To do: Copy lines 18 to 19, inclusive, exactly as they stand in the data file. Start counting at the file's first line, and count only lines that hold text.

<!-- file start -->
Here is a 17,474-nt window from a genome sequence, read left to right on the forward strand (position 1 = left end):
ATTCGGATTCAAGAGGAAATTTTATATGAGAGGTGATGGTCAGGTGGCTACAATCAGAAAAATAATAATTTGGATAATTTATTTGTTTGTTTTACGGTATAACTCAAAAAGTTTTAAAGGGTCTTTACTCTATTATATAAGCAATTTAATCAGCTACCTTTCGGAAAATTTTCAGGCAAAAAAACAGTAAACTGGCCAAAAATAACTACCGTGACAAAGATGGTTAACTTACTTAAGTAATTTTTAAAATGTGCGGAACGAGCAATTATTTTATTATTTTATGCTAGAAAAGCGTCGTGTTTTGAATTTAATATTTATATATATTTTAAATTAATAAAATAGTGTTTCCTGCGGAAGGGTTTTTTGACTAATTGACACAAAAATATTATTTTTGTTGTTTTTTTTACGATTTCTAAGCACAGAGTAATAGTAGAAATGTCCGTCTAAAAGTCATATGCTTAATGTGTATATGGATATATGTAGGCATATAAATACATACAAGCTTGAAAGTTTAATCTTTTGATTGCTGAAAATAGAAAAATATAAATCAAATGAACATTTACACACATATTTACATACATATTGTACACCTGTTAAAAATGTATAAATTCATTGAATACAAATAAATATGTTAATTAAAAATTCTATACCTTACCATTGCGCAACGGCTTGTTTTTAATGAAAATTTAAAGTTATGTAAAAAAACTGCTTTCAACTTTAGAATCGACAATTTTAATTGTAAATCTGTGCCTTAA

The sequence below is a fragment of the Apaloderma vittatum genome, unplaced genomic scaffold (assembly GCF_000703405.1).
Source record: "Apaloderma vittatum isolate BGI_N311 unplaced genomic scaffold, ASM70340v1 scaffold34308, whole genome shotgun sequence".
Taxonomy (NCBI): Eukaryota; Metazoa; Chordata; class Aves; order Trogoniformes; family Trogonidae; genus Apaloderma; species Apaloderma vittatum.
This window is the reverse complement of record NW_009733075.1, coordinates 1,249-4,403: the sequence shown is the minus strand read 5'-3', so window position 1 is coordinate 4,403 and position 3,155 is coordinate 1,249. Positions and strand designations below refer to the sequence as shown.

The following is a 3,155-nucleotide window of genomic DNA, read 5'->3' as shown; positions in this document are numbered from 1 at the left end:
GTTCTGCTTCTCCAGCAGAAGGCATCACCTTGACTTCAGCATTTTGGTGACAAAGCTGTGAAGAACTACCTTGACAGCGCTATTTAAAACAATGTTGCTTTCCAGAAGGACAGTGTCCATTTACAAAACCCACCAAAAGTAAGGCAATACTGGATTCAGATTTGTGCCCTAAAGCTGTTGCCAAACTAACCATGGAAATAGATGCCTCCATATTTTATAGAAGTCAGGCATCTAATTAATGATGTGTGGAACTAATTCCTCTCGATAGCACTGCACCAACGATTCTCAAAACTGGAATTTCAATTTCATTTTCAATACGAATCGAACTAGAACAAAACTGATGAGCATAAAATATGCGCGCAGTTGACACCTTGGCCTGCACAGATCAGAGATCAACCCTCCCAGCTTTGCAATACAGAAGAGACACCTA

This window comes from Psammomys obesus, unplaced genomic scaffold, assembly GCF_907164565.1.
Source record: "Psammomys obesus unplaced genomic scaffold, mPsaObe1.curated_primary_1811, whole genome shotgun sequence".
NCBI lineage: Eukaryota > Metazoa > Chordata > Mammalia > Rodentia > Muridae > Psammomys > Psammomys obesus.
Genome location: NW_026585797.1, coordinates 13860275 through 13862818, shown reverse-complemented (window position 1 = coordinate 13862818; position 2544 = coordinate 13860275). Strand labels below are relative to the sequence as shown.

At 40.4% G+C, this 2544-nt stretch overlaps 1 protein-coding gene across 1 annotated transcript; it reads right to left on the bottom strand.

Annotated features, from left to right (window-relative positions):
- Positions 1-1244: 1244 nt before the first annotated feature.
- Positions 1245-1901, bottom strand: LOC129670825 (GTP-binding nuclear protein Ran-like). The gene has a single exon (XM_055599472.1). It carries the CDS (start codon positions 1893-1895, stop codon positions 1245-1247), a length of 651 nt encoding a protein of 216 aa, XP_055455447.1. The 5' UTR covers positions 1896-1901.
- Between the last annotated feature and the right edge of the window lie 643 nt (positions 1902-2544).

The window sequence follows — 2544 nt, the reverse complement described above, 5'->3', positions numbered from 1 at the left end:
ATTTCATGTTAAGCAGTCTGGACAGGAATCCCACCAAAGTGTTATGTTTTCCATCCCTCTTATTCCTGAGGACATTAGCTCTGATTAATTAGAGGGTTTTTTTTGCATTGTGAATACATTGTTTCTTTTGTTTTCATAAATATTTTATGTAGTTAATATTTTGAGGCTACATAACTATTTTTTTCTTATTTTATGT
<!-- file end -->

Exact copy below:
The window sequence follows — 2544 nt, the reverse complement described above, 5'->3', positions numbered from 1 at the left end:
ATTTCATGTTAAGCAGTCTGGACAGGAATCCCACCAAAGTGTTATGTTTTCCATCCCTCTTATTCCTGAGGACATTAGCTCTGATTAATTAGAGGGTTTTTTTTGCATTGTGAATACATTGTTTCTTTTGTTTTCATAAATATTTTATGTAGTTAATATTTTGAGGCTACATAACTATTTTTTTCTTATTTTATGT